Printer Friendly

Association between heart rate variability and manual pulse rate.

Introduction

One approach in chiropractic care of patients pertains to the analysis and adjustment of vertebral subluxation, a condition with various theoretical underpinnings. Others may prefer to call the target of chiropractic intervention a "functional articular lesion," where the purpose of the intervention is to "produce (a) beneficial neurologic effect." (1) In either case, a measurable neurological outcome of some type is presupposed. For purposes of this study, the "adjustable lesion" is referred to as vertebral subluxation since the author considers this to be a more familiar term within the profession. Briefly, vertebral subluxation is theorized to consist of some type of minor biomechanical aberrancy between two vertebrae, resulting in some type of (and yet still-to-be defined) neurological disturbance. The present study focuses on a potentially useful neurological predictor, if not also a useful outcome variable that may be related to putative subluxation.

One aspect of subluxation theory involves the potential effect of subluxation on the autonomic nervous system (ANS), the health of which can be assessed in terms of "autonomic variability" measures. (2)

R.W. Stephenson advanced the idea that subluxation interferes with the body's ability to adapt. (3) In current day terminology, neurological adaptability, particularly in regard to the ANS is described by the complexity model as it is known in medicine. (4) In chiropractic, neuro-adaptabilty is typically analyzed with pattern analysis. (5) Briefly, the concept is that variation in certain autonomic functions, such as heart rate, is considered to represent a healthy nervous system. A higher amount of heart rate variability is neurologically healthier than lower heart rate variability in terms of various cardiological and noncardiological diseases. (2) There are exceptions to this concept. For example, higher variation in blood pressure has been correlated with atherosclerosis and diabetic nephropathy in patients with Type 2 Diabetes. (6)

Many chiropractors who focus on vertebral subluxation may wish to choose from a variety of options for assessing ANS adaptability/variability. The number of these options is currently limited. Thus, additional evidence-based options would seem helpful to increase feasibility in chiropractic practice for assessing ANS adaptability.

One way to test a potentially useful option for assessing autonomic variability is to compare it to a gold standard for autonomic variability such as heart rate variability (HRV). One of the main measures in HRV is the standard deviation of normal-to-normal beats (SDNN), (7) having a unit in milliseconds (ms), representing the amount of variability of the heart rate. A higher SDNN value is considered healthier than a lower SDNN value. (2) Another main measure in HRV is mean heart rate. Both of these measures (SDNN and mean heart rate) are considered as ANS markers.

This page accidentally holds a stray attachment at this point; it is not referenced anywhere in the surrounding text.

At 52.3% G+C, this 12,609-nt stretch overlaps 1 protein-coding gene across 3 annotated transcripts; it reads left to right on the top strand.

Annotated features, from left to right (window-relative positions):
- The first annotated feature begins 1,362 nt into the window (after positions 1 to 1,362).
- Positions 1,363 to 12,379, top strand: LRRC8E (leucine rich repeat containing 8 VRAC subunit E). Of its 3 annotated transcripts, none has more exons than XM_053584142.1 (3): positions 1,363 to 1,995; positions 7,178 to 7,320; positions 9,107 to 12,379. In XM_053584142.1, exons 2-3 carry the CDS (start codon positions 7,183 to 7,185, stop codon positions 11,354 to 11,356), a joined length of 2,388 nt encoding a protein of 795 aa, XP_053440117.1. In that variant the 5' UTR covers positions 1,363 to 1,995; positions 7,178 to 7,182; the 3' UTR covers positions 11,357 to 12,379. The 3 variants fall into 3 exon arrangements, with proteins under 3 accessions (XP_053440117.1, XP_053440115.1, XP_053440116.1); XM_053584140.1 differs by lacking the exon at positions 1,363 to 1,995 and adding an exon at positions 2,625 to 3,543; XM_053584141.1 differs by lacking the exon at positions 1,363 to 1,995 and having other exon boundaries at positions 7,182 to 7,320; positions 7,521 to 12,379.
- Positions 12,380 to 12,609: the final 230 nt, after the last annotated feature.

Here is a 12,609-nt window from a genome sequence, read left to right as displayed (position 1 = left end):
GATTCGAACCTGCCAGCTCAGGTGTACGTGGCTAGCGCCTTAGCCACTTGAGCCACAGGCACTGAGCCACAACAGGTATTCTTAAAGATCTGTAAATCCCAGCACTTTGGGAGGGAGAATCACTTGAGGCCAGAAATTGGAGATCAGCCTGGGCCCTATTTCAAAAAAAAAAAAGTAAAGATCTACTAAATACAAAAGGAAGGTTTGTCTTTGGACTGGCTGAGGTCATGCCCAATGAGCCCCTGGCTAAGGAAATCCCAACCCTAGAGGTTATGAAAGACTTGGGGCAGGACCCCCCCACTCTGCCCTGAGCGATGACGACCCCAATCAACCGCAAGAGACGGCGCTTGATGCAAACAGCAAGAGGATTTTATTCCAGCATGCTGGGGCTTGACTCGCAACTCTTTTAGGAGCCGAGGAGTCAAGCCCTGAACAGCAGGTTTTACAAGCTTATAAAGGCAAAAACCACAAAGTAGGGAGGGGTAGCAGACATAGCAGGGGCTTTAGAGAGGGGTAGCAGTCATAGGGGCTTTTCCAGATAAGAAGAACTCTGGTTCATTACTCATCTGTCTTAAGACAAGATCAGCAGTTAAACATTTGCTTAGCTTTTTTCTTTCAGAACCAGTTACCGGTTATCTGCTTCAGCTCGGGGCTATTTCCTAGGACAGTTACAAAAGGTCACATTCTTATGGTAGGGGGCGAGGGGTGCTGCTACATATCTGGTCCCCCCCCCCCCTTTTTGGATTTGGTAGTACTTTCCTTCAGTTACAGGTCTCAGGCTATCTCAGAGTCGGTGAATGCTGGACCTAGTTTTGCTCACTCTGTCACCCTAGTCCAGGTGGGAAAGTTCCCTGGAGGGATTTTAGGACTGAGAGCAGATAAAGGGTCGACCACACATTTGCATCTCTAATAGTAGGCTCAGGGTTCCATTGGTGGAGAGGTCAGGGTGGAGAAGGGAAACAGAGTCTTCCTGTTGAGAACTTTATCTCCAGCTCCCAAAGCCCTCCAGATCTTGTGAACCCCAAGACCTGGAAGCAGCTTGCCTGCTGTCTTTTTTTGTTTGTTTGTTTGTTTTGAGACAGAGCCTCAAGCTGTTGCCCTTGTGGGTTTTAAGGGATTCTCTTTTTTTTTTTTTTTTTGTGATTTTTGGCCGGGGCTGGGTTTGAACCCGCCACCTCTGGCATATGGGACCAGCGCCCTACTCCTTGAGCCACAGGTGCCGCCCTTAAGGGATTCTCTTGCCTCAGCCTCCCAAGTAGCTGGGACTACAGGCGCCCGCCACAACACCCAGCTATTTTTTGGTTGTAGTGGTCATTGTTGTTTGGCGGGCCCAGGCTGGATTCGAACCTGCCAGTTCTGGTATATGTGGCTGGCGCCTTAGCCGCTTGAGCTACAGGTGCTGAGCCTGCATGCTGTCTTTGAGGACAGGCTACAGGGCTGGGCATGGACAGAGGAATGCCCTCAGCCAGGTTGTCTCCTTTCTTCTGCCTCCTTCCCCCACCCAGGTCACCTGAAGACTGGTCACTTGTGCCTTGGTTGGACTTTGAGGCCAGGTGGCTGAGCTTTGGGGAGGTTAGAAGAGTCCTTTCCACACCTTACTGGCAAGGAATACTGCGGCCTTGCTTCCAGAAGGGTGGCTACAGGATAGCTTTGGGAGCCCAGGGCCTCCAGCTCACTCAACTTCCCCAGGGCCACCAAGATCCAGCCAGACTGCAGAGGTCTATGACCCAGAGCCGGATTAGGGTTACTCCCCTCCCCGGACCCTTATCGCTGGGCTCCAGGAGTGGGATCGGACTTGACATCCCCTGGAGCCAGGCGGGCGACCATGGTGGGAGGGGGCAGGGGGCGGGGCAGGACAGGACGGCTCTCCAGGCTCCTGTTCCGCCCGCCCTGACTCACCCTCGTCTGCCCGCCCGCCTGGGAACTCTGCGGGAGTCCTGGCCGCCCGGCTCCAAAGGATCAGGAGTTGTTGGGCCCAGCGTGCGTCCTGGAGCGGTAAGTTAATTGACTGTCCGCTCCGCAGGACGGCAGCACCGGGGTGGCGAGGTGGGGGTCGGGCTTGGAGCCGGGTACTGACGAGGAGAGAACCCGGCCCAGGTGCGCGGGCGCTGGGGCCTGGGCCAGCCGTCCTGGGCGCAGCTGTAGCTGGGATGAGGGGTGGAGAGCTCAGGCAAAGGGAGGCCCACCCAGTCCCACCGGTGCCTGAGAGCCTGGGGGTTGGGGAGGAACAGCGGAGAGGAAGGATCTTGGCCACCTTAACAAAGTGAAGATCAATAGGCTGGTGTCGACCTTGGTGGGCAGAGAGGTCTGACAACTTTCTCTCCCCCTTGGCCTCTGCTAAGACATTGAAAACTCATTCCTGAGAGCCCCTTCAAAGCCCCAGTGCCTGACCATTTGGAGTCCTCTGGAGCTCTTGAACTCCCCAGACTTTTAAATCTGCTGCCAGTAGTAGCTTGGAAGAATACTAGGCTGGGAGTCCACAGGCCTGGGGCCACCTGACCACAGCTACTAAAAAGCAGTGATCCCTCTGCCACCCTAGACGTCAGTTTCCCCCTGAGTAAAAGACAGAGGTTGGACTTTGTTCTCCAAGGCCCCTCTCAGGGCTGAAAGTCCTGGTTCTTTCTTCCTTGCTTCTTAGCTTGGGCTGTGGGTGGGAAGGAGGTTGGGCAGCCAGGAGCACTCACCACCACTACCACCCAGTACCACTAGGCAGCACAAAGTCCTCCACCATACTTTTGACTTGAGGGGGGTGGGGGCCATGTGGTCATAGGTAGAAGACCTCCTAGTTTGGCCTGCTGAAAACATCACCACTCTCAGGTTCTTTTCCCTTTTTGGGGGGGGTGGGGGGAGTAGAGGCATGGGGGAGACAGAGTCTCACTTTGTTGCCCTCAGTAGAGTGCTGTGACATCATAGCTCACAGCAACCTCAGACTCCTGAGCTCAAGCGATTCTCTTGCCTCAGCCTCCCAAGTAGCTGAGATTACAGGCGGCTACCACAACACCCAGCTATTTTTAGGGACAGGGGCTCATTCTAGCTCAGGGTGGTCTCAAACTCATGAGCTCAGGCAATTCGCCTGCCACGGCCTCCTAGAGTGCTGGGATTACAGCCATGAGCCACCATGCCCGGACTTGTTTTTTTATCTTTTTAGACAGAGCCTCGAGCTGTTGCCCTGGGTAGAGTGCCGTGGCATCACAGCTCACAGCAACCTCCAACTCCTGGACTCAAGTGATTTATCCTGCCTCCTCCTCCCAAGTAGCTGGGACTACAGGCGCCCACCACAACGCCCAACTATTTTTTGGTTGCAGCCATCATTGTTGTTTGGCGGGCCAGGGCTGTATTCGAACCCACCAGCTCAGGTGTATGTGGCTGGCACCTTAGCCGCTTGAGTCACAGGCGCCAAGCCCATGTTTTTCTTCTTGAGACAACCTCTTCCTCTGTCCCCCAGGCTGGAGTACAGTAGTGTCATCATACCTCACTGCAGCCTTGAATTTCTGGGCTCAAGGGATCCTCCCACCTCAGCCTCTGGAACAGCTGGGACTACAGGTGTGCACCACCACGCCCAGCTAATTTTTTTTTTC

Sessions for HRV testing are typically either 5 minutes or 24 hours. The shorter time frame is an approach commonly used in chiropractic research, in regard to: a) before and after care findings for HRV and pain, (8) b) correlation with health perception, (9) and c) correlation with area of the spine that was adjusted. (10)

One medical study that used the 5 minute approach for HRV found a moderate strength, statistically significant inverse correlation between SDNN and heart rate that was derived from a 10 second electrocardiogram (ECG) recording. (11) While that study used a technology-based method to obtain the resting heart rate (10 second ECG recording), the authors commented on the practical appeal of employing manual methods of heart (pulse) rate for autonomic assessment in routine clinical practice. (11) Other studies using heart rate variability have also shown the inverse relationship between resting heart rate and heart rate variability, (12-15) again using technology-based methods for the derivation of the heart rate. The inverse relationship between SDNN and heart rate means that as heart variability increases (considered a neurologically healthy occurrence), pulse rate decreases (also considered a neurologically healthy occurrence).

Manual pulse rate as obtained with, say, radial artery palpation, is used for a variety of purposes, including the assessment of "autonomic nervous system tone." (16) A lower pulse rate is considered healthier than a higher pulse rate. (17) One previous study compared the average of four 15 second pulse readings taken manually to HRV (SDNN) and found a moderate strength, statistically significant inverse (expected) correlation between SDNN and the manual pulse rates. (18) The present study further tests this correlation with: a) a different sample of participants, and b) different methods for obtaining the manual pulse readings (two 15 second times instead of four).

The present study further builds on the aforementioned study (18) by comparing: a) SDNN to the mean heart rate derived from the HRV session itself and b) mean heart rate derived in HRV to the manual pulse rates. The manual pulse rate has been shown to be strongly correlated with heart rate derived from technology. (19-20)

The manual pulse rate times used in the present study were 15 seconds. Although 30 seconds is a more common time frame for manual pulse measurement in a health care setting, the differences between pulse rates taken with 15-, 30-, or 60-second time frames have not been found to be statistically significant. (21)

The aim of the present study is to determine what, if any, relationship exists between manual pulse rate and HRV. In particular, pulse rate is compared to the HRV values of SDNN and heart rate (derived from the HRV recording).

Research hypotheses

An inverse relationship was expected between SDNN and pulse rate since lower heart rate is considered neurologically healthier than a higher pulse rate, and a higher SDNN value is considered neurologically healthier than a lower SDNN value. A direct relationship was expected in the secondary analysis comparing the different methods of heart rate measurement.